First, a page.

Self-inflicted scandals aside, Scott Pruitt earned praise from conservatives for his effectiveness at implementing a deregulatory agenda at the EPA. But there was another thing he was really good at: stopping the flow of information out of the agency.In the early days of Trump’s presidency, agency employees were barred from posting on agency social-media accounts or agency blogs, and weren't allowed to speak to the press. Later, under Pruitt, three EPA scientists were prevented from talking about their research at a conference.
Staff was rattled by a Freedom of Information Act request filed by a top exec at a right-wing PR firm contracted to monitor media for the EPA. The request asked to see emails sent by agency employees who’d been critical of the Trump administration, and sent a message to employees: The agency had its eyes on their communications.Pruitt also avoided the mainstream press himself, perhaps because when he did talk to reporters, the results were less than positive. In one Instance, Pruitt told CNBC's "Squawk Box" that CO2 isn’t a primary contributor to global warming; in another, he angered White House officials by conducting a confrontational interview with Fox’s Ed Henry. For our part, VICE News made a total of 16 attempts to interview Administrator Pruitt, but the EPA’s communications department denied or ignored all of them.Read: Scott Pruitt is gone, but his legacy at the EPA will last for yearsBut with Pruitt’s resignation last week, some agency employees were suddenly eager to discuss the moment they found out about his impending exit — a moment that for many felt surreal because agency management failed to send them a note about his resignation on the day it was announced. Instead, EPA staffers learned the news through social media, text messages, and news notifications.“I got a text from one of my co-workers and she said, ‘Pruitt resigned.’ I jumped up; I was elated,” one employee who works in EPA’s Northeast Region 1, which is headquartered in Boston, told VICE News on condition of anonymity.
“We have an agency Skype program like an instant message program,” said an EPA employee who works in Region 2, which serves New York, New Jersey, Puerto Rico, and the U.S. Virgin Islands. “And so I started seeing messages from co-workers pop up and then I heard people kind of whispering, and I thought, 'Something's going on.'”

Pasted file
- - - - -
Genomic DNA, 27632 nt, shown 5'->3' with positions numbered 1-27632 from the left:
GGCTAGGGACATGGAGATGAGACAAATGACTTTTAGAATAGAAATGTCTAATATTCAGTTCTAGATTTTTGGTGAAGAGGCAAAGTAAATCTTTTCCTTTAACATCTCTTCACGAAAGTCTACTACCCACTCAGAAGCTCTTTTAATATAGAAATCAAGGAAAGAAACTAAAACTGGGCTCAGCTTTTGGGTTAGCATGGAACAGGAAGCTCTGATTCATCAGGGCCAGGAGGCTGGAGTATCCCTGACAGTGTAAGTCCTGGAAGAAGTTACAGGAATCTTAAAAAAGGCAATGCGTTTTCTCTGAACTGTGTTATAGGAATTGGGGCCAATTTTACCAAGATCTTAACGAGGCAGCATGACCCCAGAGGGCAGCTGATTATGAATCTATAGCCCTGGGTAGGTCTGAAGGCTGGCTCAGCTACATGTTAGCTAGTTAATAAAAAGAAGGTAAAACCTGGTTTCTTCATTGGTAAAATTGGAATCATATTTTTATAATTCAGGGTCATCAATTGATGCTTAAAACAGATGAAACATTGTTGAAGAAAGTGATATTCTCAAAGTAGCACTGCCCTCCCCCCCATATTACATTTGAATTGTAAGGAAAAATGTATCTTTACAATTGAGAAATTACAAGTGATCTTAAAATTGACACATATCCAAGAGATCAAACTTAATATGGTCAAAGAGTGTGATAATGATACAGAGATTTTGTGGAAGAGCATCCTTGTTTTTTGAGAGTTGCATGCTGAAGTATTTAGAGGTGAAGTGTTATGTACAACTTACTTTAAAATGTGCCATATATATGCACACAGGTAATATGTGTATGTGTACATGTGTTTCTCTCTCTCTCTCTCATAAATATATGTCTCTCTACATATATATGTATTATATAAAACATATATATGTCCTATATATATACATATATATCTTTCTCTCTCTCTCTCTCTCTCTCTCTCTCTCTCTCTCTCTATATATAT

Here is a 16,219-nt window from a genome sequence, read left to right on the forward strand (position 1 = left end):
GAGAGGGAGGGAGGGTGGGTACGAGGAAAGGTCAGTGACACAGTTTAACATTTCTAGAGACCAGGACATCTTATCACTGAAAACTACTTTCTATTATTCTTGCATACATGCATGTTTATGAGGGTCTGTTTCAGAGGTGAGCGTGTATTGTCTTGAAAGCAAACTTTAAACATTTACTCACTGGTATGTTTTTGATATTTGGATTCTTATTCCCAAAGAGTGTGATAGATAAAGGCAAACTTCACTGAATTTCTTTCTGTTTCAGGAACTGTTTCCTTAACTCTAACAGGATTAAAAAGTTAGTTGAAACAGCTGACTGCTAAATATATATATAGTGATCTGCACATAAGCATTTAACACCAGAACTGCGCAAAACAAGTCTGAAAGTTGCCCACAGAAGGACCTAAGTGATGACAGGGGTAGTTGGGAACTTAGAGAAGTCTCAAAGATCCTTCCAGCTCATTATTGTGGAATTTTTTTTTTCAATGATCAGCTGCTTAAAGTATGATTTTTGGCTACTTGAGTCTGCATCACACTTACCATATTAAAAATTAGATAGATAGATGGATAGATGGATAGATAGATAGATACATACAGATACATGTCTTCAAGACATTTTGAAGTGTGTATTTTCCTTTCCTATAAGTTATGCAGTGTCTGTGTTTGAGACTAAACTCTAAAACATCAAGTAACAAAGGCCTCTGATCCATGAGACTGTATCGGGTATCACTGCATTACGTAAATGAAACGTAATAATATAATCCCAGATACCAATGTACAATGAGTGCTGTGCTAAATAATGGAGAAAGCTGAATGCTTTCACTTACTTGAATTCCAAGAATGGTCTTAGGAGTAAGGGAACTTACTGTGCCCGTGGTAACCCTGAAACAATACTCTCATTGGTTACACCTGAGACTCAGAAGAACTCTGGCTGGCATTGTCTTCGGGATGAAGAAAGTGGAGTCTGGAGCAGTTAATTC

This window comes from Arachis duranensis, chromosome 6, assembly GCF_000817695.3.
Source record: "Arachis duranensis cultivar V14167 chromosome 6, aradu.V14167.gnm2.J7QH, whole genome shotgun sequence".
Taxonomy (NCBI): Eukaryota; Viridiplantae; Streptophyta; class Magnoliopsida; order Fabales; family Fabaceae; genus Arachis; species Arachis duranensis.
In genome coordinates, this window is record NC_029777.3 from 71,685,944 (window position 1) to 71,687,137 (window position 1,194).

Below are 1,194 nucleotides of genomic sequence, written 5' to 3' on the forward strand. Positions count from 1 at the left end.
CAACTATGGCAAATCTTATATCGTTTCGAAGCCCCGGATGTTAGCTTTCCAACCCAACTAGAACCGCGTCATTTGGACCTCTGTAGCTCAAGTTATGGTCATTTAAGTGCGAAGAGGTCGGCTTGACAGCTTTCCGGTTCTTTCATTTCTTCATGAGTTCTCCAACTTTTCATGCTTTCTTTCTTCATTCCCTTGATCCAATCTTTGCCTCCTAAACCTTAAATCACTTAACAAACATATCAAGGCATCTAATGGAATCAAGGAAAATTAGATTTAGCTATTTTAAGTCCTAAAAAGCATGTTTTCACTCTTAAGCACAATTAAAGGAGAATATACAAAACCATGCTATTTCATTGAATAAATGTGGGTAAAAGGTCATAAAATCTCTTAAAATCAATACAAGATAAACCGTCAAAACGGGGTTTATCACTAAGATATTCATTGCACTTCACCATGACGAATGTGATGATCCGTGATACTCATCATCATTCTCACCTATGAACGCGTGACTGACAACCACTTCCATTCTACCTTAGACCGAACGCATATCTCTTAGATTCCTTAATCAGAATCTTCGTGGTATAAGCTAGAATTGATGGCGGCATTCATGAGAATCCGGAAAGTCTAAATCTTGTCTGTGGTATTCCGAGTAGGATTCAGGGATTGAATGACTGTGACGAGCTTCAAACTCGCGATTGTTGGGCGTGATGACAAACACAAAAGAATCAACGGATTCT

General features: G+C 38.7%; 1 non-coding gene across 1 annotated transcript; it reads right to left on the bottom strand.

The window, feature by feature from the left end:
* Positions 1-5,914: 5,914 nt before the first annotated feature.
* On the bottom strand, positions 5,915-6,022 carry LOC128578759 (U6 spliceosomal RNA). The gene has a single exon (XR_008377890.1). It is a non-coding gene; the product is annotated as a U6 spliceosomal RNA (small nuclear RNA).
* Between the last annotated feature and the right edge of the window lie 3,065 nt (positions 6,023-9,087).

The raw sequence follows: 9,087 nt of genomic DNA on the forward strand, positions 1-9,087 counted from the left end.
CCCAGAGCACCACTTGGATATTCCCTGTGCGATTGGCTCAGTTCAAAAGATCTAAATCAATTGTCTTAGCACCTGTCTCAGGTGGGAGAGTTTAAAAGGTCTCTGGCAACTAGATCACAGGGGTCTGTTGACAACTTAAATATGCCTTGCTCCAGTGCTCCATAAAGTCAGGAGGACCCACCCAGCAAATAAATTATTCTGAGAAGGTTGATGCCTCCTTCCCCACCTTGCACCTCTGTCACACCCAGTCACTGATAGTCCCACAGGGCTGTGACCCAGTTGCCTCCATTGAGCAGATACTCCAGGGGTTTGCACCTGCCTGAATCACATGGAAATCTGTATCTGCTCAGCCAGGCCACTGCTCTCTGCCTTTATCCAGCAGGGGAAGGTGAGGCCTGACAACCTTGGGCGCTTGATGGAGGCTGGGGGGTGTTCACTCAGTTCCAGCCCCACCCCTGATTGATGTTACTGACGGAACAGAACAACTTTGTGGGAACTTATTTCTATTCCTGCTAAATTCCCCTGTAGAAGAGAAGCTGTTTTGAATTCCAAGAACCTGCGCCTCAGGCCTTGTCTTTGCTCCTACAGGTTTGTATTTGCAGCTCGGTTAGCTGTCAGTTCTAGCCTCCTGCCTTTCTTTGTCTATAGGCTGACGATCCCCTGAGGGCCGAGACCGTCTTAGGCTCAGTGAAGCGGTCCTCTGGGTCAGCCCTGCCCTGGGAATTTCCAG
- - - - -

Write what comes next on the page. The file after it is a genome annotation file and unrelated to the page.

Nicole Cantello, vice president at AFGE Local 704, a union representing agency employees in Region 5, which includes Midwestern states, described the reaction at the Chicago EPA office as “a wave of cheers that went on down the cubicles as people heard.”Meanwhile, at EPA headquarters in Washington, employees who heard the news began poking their heads out of their offices to catch a glimpse of others’ reactions, according to an employee who works in the agency’s headquarters. “It was like prairie dogs, and everyone’s eyes were wide, and they were grinning,” he said.
“A wave of cheers that went on down the cubicles as people heard”
For some EPA staffers, working at Pruitt’s EPA was a miserable experience, so much so that employees quit or retired at an unprecedented pace. Marva King was among them. After working at the EPA for more than two decades, she retired from her position as a senior policy adviser for the agency’s Environmental Justice Office in August. When she heard the news of Pruitt’s exit while on vacation, she celebrated over wine and cheese with fellow EPA retiree Cynthia Peurifoy — much to onlookers’ delight.
“We just toasted each other, and we had a great time,” King said. “And this lady, when she found out that we worked for EPA and Pruitt had resigned, she came over and gave us big hugs.”For some EPA employees who’ve stuck it out at the agency, there was cause for more celebration at the end of the day. “I was walking along and saw a colleague, and asked her where she was going,” the EPA headquarters employee said. “She said she was going to have a drink with friends to celebrate the day.” The New York Times reported that some employees went to Mackey’s Public House, a bar within walking distance of EPA headquarters, to reportedly enjoy an unofficial “Farewell to Scott Pruitt Happy Hour.”Read: There were too many Scott Pruitt scandals to count. Here are the big onesDespite the joy that many EPA employees expressed, they all had concerns regarding Scott Pruitt’s second-in-command, Andrew Wheeler, who will take over the agency as acting administrator. Wheeler has been in government for a long time — taking a short hiatus to work as a coal lobbyist — and EPA employees now have to come to terms with their new boss, as well as his stated willingness to continue Pruitt’s agenda.“It's not going to be a change. You know, there are all these oil and gas cronies working at the EPA still; Andrew Wheeler is a big coal guy,” the Region 1 employee said. “It may actually be even more efficient without [Pruitt], because these people so far aren't distracted by scandals.”But at least for a short while, a good number of EPA staffers are doing something they haven’t done in a long time: breathing a sigh of relief.“The next day, there was an email from the chief of staff saying we have these two new political appointees to serve as special counsel to the new administrator, but there wasn’t anything saying ‘Thanks, Pruitt, see ya.” Nothing,” said the employee who works at EPA headquarters. “It was just an unspoken ‘Good riddance.’”Cover image: EPA Administrator Scott Pruitt testifies during a Senate Appropriations Subcommittee hearing on Capitol Hill, May 16, 2018 in Washington, DC. (Photo by Mark Wilson/Getty Images)